One evening, two comedies of very different sub-genres. Cineworld cards back in our pockets after a year-long hiatus.
“I’m here to end Kick-Ass.”
Plot-in-a-nutshell: superheroes become supergroups and superteams. Which leaves the path wide open for a gang of supervillains to set up in competition
See it if you like: superhero films, but do enjoy taking them with a pinch of salt
WARNING: this review contains swearies.
How do you top a film as ridiculously silly as Kick-Ass? Well, you don’t. What you can do is sidestep a little, change your tack and try and make a film that’s just a little different.
While there are some beautiful over-the-top fight scenes and the obvious use of bad language, nothing quite has the shock of young Mindy (Chloë Grace Moretz) saying “cunt” in the first film. We’ve seen that, and now she’s older it’s just not got that same impact. Instead, we turn the tables and make things darker.
Kick-Ass 2 is all about repercussion. Mindy/Hit Girl is growing up. Her guardian is trying to stop her doing the superhero thing. Dave/Kick-Ass (Aaron Taylor-Johnson), however, has been taking time out and wants to get back into things. Things go wrong for both of them.
Batting for the other team (I often think in both senses of the phrase…) is Chris D’Amico (Christopher Mintz-Plasse), son of the previous film’s head villain and out for revenge. This takes the form of The Motherfucker and his criminal gang, The Toxic Mega-Cunts. So, yes, the language is still there. And it’s still silly. And funny.
It is a good story, as things progress, but as I said it lacks the impact of the first film. That “wow” factor and sense of originality. Obviously, this is a sequel so that couldn’t really be expected. However, it’s good to see that they’ve not just tried to effectively remake the first film and hope for the best. K-A2 honestly has a better story that its precursor. It twists better, has more shocks (OK, nothing major but all the same…) and it’s grittier.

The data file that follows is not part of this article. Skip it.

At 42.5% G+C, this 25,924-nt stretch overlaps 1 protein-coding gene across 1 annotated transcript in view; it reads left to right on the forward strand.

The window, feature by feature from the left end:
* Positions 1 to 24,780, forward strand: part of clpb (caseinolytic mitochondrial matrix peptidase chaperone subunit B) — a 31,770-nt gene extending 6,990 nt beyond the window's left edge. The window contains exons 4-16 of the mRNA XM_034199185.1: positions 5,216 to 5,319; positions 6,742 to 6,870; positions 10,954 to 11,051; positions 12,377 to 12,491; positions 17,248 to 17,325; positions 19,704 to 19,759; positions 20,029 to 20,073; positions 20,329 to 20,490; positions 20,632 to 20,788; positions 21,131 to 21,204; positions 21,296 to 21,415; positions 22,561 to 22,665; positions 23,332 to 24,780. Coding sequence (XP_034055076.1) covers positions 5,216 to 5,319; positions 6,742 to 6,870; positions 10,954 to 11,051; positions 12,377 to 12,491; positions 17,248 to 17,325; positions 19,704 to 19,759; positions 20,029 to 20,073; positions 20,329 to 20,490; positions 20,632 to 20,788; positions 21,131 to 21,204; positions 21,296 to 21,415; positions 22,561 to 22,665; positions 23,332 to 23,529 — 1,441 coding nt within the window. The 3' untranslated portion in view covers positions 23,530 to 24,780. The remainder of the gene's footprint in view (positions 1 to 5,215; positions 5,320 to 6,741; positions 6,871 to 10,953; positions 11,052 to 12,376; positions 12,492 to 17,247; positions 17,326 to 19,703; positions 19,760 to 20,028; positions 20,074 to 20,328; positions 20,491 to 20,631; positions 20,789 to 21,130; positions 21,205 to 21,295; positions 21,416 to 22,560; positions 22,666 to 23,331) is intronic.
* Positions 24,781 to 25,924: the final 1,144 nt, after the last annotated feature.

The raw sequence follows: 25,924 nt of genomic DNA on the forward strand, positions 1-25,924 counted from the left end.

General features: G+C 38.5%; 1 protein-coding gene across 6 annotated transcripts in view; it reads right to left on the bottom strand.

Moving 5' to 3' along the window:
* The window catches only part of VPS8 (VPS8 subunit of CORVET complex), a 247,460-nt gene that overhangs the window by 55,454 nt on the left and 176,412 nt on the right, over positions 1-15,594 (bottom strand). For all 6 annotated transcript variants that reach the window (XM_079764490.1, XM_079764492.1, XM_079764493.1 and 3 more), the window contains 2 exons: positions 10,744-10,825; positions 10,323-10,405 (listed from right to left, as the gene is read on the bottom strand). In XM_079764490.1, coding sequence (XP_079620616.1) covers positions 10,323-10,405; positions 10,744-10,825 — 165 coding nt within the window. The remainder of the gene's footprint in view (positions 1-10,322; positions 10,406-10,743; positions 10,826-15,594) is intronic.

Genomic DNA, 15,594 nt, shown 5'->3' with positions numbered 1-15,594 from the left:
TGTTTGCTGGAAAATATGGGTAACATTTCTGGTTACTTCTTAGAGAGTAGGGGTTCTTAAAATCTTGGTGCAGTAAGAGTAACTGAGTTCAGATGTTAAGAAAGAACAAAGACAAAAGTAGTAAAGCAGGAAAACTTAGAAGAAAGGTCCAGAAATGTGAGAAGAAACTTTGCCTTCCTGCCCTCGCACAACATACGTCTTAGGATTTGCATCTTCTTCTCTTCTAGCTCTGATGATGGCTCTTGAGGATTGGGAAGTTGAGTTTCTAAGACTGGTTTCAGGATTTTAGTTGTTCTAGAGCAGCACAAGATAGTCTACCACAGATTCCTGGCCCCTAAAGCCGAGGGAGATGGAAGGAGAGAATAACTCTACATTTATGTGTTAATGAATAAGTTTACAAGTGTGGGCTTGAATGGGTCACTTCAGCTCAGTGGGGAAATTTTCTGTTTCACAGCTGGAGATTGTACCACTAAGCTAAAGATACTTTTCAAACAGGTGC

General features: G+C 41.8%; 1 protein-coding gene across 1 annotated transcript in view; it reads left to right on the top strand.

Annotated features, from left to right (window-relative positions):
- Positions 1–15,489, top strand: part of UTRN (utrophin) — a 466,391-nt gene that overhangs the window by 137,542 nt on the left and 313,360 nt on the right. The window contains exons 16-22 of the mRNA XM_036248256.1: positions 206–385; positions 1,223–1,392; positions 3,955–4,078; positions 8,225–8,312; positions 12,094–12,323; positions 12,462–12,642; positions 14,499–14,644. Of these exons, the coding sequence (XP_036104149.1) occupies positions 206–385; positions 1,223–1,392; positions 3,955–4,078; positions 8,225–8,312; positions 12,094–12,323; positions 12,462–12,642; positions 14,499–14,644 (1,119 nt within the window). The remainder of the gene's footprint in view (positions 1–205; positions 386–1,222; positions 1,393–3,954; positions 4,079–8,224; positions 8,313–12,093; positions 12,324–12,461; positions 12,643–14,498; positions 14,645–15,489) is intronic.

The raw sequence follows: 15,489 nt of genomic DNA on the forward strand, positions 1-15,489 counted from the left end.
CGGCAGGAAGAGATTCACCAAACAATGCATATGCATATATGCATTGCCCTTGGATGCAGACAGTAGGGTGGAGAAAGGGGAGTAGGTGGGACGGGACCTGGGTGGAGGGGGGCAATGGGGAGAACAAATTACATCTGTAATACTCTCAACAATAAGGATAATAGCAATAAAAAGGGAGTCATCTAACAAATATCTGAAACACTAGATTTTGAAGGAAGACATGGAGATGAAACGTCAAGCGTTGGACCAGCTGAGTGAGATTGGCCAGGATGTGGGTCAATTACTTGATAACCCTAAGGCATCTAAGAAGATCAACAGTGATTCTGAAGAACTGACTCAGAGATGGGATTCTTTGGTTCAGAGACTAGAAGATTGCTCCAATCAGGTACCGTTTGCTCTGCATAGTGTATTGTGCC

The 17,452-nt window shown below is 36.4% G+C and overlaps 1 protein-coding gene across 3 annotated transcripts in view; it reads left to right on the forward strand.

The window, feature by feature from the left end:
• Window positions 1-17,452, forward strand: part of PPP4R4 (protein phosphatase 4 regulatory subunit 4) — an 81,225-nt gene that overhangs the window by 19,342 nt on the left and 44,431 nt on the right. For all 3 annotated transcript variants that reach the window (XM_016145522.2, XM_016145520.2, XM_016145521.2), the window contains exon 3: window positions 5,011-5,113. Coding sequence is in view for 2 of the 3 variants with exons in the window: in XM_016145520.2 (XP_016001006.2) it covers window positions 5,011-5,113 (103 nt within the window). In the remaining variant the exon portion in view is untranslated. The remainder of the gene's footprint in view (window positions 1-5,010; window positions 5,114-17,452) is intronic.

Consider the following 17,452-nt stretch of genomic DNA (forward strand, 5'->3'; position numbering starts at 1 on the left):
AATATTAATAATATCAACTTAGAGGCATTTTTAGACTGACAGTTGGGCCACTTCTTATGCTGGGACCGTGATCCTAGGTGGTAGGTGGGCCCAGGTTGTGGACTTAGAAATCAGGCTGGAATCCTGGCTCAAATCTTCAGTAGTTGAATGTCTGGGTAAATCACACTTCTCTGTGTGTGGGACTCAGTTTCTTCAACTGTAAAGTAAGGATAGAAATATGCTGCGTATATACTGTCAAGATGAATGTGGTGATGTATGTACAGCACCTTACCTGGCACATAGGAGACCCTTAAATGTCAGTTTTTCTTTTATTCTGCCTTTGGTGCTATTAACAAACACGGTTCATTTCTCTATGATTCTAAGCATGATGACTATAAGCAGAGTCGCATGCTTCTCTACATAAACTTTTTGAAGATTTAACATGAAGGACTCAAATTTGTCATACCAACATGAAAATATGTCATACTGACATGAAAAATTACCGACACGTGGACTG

Having said that, it’s not quite as enjoyable as the first film. Possibly as it’s easy to get your mind prepared for pant-wetting hilarity and instead get something more downbeat and dark. Still good, just not what you’re lobes are expecting.
Alan Partridge: Alpha Papa
“She’s a drunk racist. I’ll tolerate one but not both.”
Plot-in-a-nutshell: armed siege at a radio station goes… well, a bit weird
See it if you like: the Partridge TV series
First things first – I don’t like Alan Partridge (Steve Coogan). From an amusing bit-part of the ensemble show The Day Today, he started to become just a little bit grating by the time he had his own show (Knowing Me, Knowing You). Once we were being inflicted with I’m Alan Partridge which was more of a sit-com minus the com, I gave up entirely. He wasn’t funny – just annoying.
This isn’t a bad film.
Maybe it’s because I’ve had years away from the character, or maybe it is just a decent script. I don’t know, but either way I did enjoy it. I found it funny, with some really good dialogue, and a reasonable if predictable story.
Partridge is a DJ with a radio station which is being bought out and “updated”. One of his colleagues (Pat Farrell, played byColm Meaney) is given the heave-ho as being too fuddy-duddy for the new image. Obviously, he returns to the promotion party with a shotgun and takes the staff hostage. Alan is his only link with the outside world.
For those who don’t know, Alan Partridge is a character who has no concept of political in-correctness, no real manners and no sense that what he says often berates those around him. He’s not uncaring or deliberately mean – he just doesn’t seem to realise. His ego gets in the way. This is funny at first, but over the years does wear thin.
But for ninety minutes, it’s just fine. Along with some other great performances (series regulars Michael (Simon Greenall) and Lynn (Felicity Montagu) are also in place) the story doesn’t wear itself thin and there are plenty of verbal jokes which hit the mark more often than they fizzle. I don’t go for “cringe” humour – I despise The Office – but this film survives my cinematic taste buds.
As a quick aside and coincidence, Monica Dolan appears as a woman at the party. She also plays one of the super-group (Tommy’s Mum) joined by Kick-Ass in the first film we watched tonight!